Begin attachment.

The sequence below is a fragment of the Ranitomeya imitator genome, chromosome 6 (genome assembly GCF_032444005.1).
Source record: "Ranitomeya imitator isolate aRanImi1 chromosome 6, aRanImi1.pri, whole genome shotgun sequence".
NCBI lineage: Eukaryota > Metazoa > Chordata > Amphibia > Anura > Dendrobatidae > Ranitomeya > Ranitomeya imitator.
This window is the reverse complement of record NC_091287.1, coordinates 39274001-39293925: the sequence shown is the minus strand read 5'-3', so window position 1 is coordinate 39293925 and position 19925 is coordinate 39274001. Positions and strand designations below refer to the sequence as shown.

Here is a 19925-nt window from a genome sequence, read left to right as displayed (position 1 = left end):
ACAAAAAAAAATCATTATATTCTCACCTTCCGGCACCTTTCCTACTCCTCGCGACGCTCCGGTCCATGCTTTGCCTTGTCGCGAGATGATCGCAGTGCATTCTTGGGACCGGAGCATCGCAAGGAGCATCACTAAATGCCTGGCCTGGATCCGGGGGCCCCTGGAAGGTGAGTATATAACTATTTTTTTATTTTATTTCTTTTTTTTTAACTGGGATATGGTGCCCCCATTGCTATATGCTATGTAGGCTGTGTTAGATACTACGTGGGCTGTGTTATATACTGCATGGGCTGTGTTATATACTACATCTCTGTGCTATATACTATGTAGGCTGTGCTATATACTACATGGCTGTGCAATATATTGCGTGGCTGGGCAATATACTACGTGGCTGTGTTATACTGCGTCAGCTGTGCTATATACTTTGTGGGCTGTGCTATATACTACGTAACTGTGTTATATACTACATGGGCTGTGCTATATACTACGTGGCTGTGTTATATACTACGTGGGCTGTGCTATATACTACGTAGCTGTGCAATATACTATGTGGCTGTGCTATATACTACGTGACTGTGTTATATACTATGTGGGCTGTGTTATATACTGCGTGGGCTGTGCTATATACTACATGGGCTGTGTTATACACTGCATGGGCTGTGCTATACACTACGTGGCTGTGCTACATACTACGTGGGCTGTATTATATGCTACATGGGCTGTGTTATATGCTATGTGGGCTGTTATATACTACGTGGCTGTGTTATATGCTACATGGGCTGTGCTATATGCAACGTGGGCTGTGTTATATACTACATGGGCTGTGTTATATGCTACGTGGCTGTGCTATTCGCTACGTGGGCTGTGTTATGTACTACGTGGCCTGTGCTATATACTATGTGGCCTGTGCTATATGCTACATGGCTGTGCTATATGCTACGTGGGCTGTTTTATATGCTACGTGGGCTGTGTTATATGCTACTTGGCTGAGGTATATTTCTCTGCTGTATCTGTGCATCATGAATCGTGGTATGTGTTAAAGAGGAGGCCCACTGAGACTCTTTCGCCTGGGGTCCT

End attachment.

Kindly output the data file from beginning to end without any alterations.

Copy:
The sequence below is a fragment of the Ranitomeya imitator genome, chromosome 6 (genome assembly GCF_032444005.1).
Source record: "Ranitomeya imitator isolate aRanImi1 chromosome 6, aRanImi1.pri, whole genome shotgun sequence".
NCBI lineage: Eukaryota > Metazoa > Chordata > Amphibia > Anura > Dendrobatidae > Ranitomeya > Ranitomeya imitator.
This window is the reverse complement of record NC_091287.1, coordinates 39274001-39293925: the sequence shown is the minus strand read 5'-3', so window position 1 is coordinate 39293925 and position 19925 is coordinate 39274001. Positions and strand designations below refer to the sequence as shown.

Here is a 19925-nt window from a genome sequence, read left to right as displayed (position 1 = left end):
ACAAAAAAAAATCATTATATTCTCACCTTCCGGCACCTTTCCTACTCCTCGCGACGCTCCGGTCCATGCTTTGCCTTGTCGCGAGATGATCGCAGTGCATTCTTGGGACCGGAGCATCGCAAGGAGCATCACTAAATGCCTGGCCTGGATCCGGGGGCCCCTGGAAGGTGAGTATATAACTATTTTTTTATTTTATTTCTTTTTTTTTAACTGGGATATGGTGCCCCCATTGCTATATGCTATGTAGGCTGTGTTAGATACTACGTGGGCTGTGTTATATACTGCATGGGCTGTGTTATATACTACATCTCTGTGCTATATACTATGTAGGCTGTGCTATATACTACATGGCTGTGCAATATATTGCGTGGCTGGGCAATATACTACGTGGCTGTGTTATACTGCGTCAGCTGTGCTATATACTTTGTGGGCTGTGCTATATACTACGTAACTGTGTTATATACTACATGGGCTGTGCTATATACTACGTGGCTGTGTTATATACTACGTGGGCTGTGCTATATACTACGTAGCTGTGCAATATACTATGTGGCTGTGCTATATACTACGTGACTGTGTTATATACTATGTGGGCTGTGTTATATACTGCGTGGGCTGTGCTATATACTACATGGGCTGTGTTATACACTGCATGGGCTGTGCTATACACTACGTGGCTGTGCTACATACTACGTGGGCTGTATTATATGCTACATGGGCTGTGTTATATGCTATGTGGGCTGTTATATACTACGTGGCTGTGTTATATGCTACATGGGCTGTGCTATATGCAACGTGGGCTGTGTTATATACTACATGGGCTGTGTTATATGCTACGTGGCTGTGCTATTCGCTACGTGGGCTGTGTTATGTACTACGTGGCCTGTGCTATATACTATGTGGCCTGTGCTATATGCTACATGGCTGTGCTATATGCTACGTGGGCTGTTTTATATGCTACGTGGGCTGTGTTATATGCTACTTGGCTGAGGTATATTTCTCTGCTGTATCTGTGCATCATGAATCGTGGTATGTGTTAAAGAGGAGGCCCACTGAGACTCTTTCGCCTGGGGTCCT